After the first day, on which God commanded a Sabbath-rest, each morning began with a peculiar ceremony: The Cohen HaGadol, or High Priest, would carry a golden pitcher down to the Pool of Siloam, accompanied by a joyous procession, where he would gather about a quart of water. Meanwhile, a second procession would go down to gather willows from the banks of a nearby brook, which they brought back to hang over the altar in the Temple. The High Priest would re-enter the Temple through the Water Gate, greeted by the blasts of the silver trumpets and all the priests quoting Isa. 12:3 with one voice: “Therefore with joy shall ye draw water out of the wells of salvation!” Then the High Priest would ascend the altar and pour out the water into a silver basin made especially for this purpose.
The purpose of this ceremony was to pray for God to send the winter rains. It is a little-known fact that Jerusalem gets as much rain per year as London—but nearly all of it falls between the months of November and March. Without these winter rains, the wells would run dry and the ground would not yield its fruit. Therefore, it became a tradition to offer the “firstfruits” of the water that God would send, just as it was commanded in the Torah to offer the firstfruits of each harvest in anticipation of the rest of the bounty.
It was during this water-drawing ceremony, on the seventh day of the Feast (The Hoshana Rabba, or Great Deliverance) that a young Galilean carpenter interrupted to call out, “If anyone is thirsty, let him come to Me and drink! He who believes in Me, as the Scripture has said, from within Him will flow rivers of living water.” Yochanan went on to explain to his predominantly Greek audience, “But He said this about the Spirit, which those believing in him were to receive. For the Holy Spirit was not yet given, because Yeshua wasn’t yet glorified” (John 7:37, 39). The Jews in his audience would have already understood the reference:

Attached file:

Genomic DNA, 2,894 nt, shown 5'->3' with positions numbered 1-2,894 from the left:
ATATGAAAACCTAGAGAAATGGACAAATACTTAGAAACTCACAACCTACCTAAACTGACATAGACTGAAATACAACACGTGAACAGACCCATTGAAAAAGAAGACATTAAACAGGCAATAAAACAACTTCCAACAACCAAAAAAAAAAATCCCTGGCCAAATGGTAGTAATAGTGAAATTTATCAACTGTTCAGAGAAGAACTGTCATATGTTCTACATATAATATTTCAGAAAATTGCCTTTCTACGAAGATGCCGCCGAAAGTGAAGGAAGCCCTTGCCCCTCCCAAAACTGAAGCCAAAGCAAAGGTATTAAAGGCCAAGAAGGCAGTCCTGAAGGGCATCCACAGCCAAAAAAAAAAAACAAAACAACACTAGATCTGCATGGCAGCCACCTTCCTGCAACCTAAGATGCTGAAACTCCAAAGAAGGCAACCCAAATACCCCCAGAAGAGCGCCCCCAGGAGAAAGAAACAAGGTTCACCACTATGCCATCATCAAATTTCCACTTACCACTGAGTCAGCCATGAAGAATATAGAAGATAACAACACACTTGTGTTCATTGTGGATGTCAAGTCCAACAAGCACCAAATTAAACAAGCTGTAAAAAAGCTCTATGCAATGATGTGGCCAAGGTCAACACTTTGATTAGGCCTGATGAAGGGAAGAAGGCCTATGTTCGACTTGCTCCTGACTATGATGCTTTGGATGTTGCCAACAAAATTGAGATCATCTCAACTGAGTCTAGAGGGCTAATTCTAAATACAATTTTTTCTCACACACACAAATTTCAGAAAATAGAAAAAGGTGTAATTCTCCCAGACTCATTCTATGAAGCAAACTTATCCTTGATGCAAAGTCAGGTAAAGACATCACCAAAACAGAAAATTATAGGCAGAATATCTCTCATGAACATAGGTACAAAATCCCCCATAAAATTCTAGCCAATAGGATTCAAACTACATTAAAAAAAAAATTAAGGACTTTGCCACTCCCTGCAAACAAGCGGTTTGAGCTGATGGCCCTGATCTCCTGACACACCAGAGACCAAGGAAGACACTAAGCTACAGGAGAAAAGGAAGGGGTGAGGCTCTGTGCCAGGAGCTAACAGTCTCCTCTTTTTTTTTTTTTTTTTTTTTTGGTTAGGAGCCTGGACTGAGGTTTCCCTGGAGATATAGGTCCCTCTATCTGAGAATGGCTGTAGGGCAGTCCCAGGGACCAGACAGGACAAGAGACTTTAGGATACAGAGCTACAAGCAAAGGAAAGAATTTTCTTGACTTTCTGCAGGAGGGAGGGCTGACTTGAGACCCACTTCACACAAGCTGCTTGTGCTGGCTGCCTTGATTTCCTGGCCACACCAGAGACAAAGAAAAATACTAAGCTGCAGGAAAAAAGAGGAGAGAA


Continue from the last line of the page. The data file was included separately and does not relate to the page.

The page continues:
Ancient Jewish theology connected the water-drawing ceremony with the Holy Spirit. “Why do they call it ‘the house of drawing’? Because there they draw the Holy Spirit” (Gen. Rab. 70:1). And again, “Why is the name of it called, the drawing out of water? Because of the pouring out of the Holy Spirit according to what is said: ‘With joy ye draw water out of the wells of salvation’” (Ruth Rab. 4:7). They believed that the Holy Spirit came upon them and manifested Himself through great joy. (Howard and Rosenthal, Feasts, p. 147)
Early the next morning, with the light of the menorahs and the myriad of campfires and torches fresh on everyone’s mind, He went on to claim, “I am the light of the world: he that followeth me shall not walk in darkness, but shall have the light of life” (8:12). That same day, a Sabbath (being the eighth day of the Feast), He proved His claim by healing a man born blind (ch. 9). It may truly be said that just as Yeshua endorsed the bread and the cup of the Passover table, investing them with a fullness of meaning in Himself, He did the same with the lights and water-drawing ceremony of the Feast of Tabernacles.
In the coming week, we will examine five important prophetic aspects of Sukkot. Until then, I hope that everyone has a blessed day.
Shalom, and Hag Sameach!
- Rabbi David Wolpe: The Hut That Reaches the Heavens (huffingtonpost.com)
- JNF Puts Up Sukkahs in Forests (israelnationalnews.com)